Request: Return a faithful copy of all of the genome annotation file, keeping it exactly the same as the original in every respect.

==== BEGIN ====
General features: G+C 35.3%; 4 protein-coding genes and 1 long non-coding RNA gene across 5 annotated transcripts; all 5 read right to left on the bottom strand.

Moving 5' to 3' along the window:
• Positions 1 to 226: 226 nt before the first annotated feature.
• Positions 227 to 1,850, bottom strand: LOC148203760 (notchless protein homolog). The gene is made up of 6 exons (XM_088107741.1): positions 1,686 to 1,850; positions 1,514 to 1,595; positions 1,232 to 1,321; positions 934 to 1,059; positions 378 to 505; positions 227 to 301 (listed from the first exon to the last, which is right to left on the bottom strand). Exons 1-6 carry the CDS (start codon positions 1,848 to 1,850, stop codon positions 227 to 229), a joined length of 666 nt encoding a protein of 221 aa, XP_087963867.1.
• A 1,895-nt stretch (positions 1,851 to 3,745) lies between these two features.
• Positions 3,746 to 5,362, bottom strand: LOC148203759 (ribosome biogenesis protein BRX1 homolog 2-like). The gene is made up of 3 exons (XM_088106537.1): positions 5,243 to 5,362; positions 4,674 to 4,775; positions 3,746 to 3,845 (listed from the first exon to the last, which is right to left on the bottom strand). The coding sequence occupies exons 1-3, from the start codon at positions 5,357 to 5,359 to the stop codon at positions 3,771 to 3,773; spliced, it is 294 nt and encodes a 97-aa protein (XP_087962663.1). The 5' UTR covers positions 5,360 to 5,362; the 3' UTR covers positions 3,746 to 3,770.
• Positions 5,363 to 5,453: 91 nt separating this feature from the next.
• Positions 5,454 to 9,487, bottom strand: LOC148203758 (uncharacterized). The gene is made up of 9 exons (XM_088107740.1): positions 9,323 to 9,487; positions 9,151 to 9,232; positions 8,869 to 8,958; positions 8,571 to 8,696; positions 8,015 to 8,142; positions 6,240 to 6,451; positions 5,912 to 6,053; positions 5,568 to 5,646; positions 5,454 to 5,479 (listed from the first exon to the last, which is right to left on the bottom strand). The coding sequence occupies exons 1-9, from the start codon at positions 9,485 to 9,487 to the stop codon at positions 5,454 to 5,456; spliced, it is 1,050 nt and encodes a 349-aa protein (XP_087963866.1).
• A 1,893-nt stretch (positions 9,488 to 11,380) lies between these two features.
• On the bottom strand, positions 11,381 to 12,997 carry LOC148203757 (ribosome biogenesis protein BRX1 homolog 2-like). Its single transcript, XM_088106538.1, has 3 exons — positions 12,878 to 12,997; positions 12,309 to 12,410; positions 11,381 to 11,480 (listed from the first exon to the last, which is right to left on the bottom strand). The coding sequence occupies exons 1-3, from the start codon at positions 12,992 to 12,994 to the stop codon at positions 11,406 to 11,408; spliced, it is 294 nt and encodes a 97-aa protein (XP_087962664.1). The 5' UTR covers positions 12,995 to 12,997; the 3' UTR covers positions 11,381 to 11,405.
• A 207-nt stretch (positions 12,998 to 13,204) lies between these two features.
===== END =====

General features: G+C 35.3%; 4 protein-coding genes and 1 long non-coding RNA gene across 5 annotated transcripts; all 5 read right to left on the bottom strand.

Moving 5' to 3' along the window:
• Positions 1 to 226: 226 nt before the first annotated feature.
• Positions 227 to 1,850, bottom strand: LOC148203760 (notchless protein homolog). The gene is made up of 6 exons (XM_088107741.1): positions 1,686 to 1,850; positions 1,514 to 1,595; positions 1,232 to 1,321; positions 934 to 1,059; positions 378 to 505; positions 227 to 301 (listed from the first exon to the last, which is right to left on the bottom strand). Exons 1-6 carry the CDS (start codon positions 1,848 to 1,850, stop codon positions 227 to 229), a joined length of 666 nt encoding a protein of 221 aa, XP_087963867.1.
• A 1,895-nt stretch (positions 1,851 to 3,745) lies between these two features.
• Positions 3,746 to 5,362, bottom strand: LOC148203759 (ribosome biogenesis protein BRX1 homolog 2-like). The gene is made up of 3 exons (XM_088106537.1): positions 5,243 to 5,362; positions 4,674 to 4,775; positions 3,746 to 3,845 (listed from the first exon to the last, which is right to left on the bottom strand). The coding sequence occupies exons 1-3, from the start codon at positions 5,357 to 5,359 to the stop codon at positions 3,771 to 3,773; spliced, it is 294 nt and encodes a 97-aa protein (XP_087962663.1). The 5' UTR covers positions 5,360 to 5,362; the 3' UTR covers positions 3,746 to 3,770.
• Positions 5,363 to 5,453: 91 nt separating this feature from the next.
• Positions 5,454 to 9,487, bottom strand: LOC148203758 (uncharacterized). The gene is made up of 9 exons (XM_088107740.1): positions 9,323 to 9,487; positions 9,151 to 9,232; positions 8,869 to 8,958; positions 8,571 to 8,696; positions 8,015 to 8,142; positions 6,240 to 6,451; positions 5,912 to 6,053; positions 5,568 to 5,646; positions 5,454 to 5,479 (listed from the first exon to the last, which is right to left on the bottom strand). The coding sequence occupies exons 1-9, from the start codon at positions 9,485 to 9,487 to the stop codon at positions 5,454 to 5,456; spliced, it is 1,050 nt and encodes a 349-aa protein (XP_087963866.1).
• A 1,893-nt stretch (positions 9,488 to 11,380) lies between these two features.
• On the bottom strand, positions 11,381 to 12,997 carry LOC148203757 (ribosome biogenesis protein BRX1 homolog 2-like). Its single transcript, XM_088106538.1, has 3 exons — positions 12,878 to 12,997; positions 12,309 to 12,410; positions 11,381 to 11,480 (listed from the first exon to the last, which is right to left on the bottom strand). The coding sequence occupies exons 1-3, from the start codon at positions 12,992 to 12,994 to the stop codon at positions 11,406 to 11,408; spliced, it is 294 nt and encodes a 97-aa protein (XP_087962664.1). The 5' UTR covers positions 12,995 to 12,997; the 3' UTR covers positions 11,381 to 11,405.
• A 207-nt stretch (positions 12,998 to 13,204) lies between these two features.